Industroyer and Lessons for the Enterprise

June 22, 2017 |
Image of an electrical voltage box

Last week, security researchers from Dragos and ESET published their analyses of newly discovered malware, deployed to attack portions of the Ukrainian power grid in late 2016. This malware, dubbed “Industroyer” (also “CrashOverride”), was novel because the software was specifically crafted to natively speak the network protocols used by these industrial control systems. It has the capability to manipulate the devices to cause both power outages and cause physical damage to the infrastructure.

These capabilities mean that the malware poses a threat not just to the critical infrastructure of Ukraine, researchers say, but to other power grids around the world, including America’s. “This is extremely alarming for the fact that nothing about it is unique to Ukraine. They’ve built a platform to be able to do future attacks,” according to Robert M. Lee, the founder of the security firm Dragos.

What Happened

Last December Ukraine’s power grid was taken offline believed to be by Russia, but not proven. Wired reported that:

“Instead of gaining access to the Ukrainian utilities’ networks and manually switching off power to electrical substations, as hackers did in 2015, the 2016 attack was fully automated, the ESET and Dragos researchers say. It was programmed to include the ability to “speak” directly to grid equipment, sending commands in the obscure protocols those controls use to switch the flow of power on and off. That means Crash Override could perform blackout attacks more quickly, with far less preparation, and with far fewer humans managing it, says Dragos’ Rob Lee.”

Fortunately, damage from this particular attack was relatively minor. The malware was apparently delivered via a standard phishing attack, and there was no built-in propagation mechanism. Security researchers theorize that its usage in Ukraine was possibly a test run or practice for a future, larger attack.

The primary enabling factor here is that industrial control systems (SCADA) are often fundamentally insecure:

As products of a more innocent time, the major SCADA protocols were never designed for security. “We use the term ‘insecure by design,’” said veteran SCADA security guru Dale Peterson. “You can switch relays on and off without any authentication. Everything an attacker would want is a documented feature of the device”.

Put another way, the ability to send network packets to these systems is a privilege that must be controlled by the network, since there is no application-level authentication or authorization. In some ways, this is no different from the ability of unauthenticated attackers to remotely exploit vulnerabilities such as WannaCry, Heartbleed, POODLE, or any of the well-known vulnerabilities in enterprise applications.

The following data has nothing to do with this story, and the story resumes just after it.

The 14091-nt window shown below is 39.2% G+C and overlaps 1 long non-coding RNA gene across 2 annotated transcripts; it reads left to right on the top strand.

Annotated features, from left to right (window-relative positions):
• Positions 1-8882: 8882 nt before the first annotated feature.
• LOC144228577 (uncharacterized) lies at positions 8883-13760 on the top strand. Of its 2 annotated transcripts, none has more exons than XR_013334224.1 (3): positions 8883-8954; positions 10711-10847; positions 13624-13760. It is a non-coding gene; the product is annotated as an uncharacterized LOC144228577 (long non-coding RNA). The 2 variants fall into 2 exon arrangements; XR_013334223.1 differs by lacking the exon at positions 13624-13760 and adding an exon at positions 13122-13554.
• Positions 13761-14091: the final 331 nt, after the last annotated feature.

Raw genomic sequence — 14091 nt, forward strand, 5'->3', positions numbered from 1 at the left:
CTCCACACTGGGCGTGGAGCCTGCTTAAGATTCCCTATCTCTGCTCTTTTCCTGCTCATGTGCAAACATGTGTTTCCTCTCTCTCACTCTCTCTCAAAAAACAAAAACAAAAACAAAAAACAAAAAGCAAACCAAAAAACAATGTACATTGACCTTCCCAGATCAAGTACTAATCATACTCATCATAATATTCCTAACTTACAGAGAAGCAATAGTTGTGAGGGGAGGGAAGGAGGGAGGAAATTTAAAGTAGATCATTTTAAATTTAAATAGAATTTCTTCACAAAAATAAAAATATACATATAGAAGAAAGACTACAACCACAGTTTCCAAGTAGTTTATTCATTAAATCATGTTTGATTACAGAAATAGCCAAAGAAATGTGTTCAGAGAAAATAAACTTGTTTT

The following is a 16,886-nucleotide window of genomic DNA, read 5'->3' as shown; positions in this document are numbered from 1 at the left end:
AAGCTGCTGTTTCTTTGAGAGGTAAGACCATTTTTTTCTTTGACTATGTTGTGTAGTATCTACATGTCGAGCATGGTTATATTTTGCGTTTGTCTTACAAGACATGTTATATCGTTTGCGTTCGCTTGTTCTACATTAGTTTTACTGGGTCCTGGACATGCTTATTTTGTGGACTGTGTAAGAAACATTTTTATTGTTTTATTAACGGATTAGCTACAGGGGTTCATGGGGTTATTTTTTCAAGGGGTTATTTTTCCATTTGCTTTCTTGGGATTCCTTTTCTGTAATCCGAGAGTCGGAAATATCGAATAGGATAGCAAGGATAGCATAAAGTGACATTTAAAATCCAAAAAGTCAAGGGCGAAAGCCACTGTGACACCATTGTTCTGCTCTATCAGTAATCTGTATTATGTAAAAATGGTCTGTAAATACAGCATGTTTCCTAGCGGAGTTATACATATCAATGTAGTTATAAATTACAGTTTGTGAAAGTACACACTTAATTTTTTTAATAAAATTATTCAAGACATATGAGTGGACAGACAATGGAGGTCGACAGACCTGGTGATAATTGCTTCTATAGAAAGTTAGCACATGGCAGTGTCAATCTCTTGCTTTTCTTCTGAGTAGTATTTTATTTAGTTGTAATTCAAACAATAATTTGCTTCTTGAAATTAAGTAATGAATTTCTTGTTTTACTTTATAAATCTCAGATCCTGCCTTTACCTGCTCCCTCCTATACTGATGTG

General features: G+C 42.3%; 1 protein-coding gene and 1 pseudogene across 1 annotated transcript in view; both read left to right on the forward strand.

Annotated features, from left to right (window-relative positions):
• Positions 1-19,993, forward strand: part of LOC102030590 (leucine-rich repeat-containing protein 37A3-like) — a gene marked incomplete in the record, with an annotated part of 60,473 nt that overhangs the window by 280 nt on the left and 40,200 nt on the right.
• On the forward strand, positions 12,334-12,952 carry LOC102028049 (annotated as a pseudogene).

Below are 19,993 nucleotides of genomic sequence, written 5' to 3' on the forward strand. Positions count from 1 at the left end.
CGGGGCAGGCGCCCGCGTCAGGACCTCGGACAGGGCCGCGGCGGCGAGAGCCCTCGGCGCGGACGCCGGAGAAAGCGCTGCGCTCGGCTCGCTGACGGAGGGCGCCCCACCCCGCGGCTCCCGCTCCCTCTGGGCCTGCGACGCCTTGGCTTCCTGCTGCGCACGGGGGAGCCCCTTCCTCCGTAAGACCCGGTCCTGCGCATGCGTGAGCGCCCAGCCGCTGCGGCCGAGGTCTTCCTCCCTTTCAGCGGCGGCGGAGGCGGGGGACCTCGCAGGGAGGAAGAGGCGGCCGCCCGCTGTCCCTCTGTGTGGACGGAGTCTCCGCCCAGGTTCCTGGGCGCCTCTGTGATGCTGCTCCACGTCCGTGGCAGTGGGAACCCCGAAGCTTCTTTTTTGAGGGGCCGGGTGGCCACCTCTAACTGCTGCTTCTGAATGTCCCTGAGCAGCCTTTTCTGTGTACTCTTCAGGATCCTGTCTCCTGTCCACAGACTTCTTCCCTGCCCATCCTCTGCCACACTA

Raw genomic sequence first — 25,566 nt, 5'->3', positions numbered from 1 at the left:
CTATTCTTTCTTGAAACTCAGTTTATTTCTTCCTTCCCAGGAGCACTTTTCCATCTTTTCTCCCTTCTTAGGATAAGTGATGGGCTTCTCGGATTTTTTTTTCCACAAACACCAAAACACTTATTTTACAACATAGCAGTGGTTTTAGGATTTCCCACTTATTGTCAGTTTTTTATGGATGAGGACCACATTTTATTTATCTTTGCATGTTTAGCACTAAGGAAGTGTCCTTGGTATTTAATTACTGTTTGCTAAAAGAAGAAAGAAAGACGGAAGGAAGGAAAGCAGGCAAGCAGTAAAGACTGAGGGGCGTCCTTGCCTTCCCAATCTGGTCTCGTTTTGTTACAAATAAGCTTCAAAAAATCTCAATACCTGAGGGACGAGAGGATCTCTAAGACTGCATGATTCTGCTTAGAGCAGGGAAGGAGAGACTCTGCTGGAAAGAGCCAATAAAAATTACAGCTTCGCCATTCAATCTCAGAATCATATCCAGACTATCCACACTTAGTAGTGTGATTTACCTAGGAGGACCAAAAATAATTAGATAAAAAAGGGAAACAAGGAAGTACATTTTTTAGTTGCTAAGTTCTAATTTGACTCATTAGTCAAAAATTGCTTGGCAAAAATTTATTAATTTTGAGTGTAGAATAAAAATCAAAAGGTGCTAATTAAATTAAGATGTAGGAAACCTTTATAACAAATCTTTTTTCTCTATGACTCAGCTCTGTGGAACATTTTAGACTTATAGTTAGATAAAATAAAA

Treat Enterprise Systems as if they’re as Insecure as SCADA systems

A key takeaway should be that while our enterprise systems and applications aren’t as insecure as these SCADA systems, we should treat them as if they are. That is, we must assume that a malicious actor can easily bypass any application security, and attack our systems simply by being present on the local network segment.

To secure our typical enterprise environments, we must change our approach and ensure that only authorized people can communicate with our applications over the network. This is best accomplished by taking an identity-centric approach to security, which aligns network and application-level enforcement.

This approach, which gives users an automatically-created, individualized view of the network – a segment of one  – leverages user attributes and expressive policy to precisely control which resources users can access, and under what conditions.

For example, the system may detect if a user’s device is not running anti-virus software, and prevent them from accessing sensitive IT systems. Or, it may detect when they roam from the corporate network to their home network, and prompt for a one-time password prior to permitting access.

Most of us operate within a security ecosystem that’s less vulnerable than these SCADA systems attacked by Industroyer. But they’re imperfect, and attackers are well-aware of these imperfections. We must better protect our networks, and utilize a modern security platform that’s adaptable, extensible, and relies on automation to meet our speed and scale requirements. Most importantly, because this new approach enforces the principle of least privilege at the network, it helps protects us against both known and unknown vulnerabilities.

Forrester Research, No More Chewy Centers: The Zero Trust Model of Information Security

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Jason Garbis

Vice President of Products, Cryptzone
Jason Garbis is Vice President of Products for Cryptzone, where he's responsible for the company's product strategy and product management. Garbis has over 25 years of experience with technology vendors, including roles in engineering , professional services, product management, and marketing. Jason joined Cryptzone from RSA, and holds a CISSP certification.

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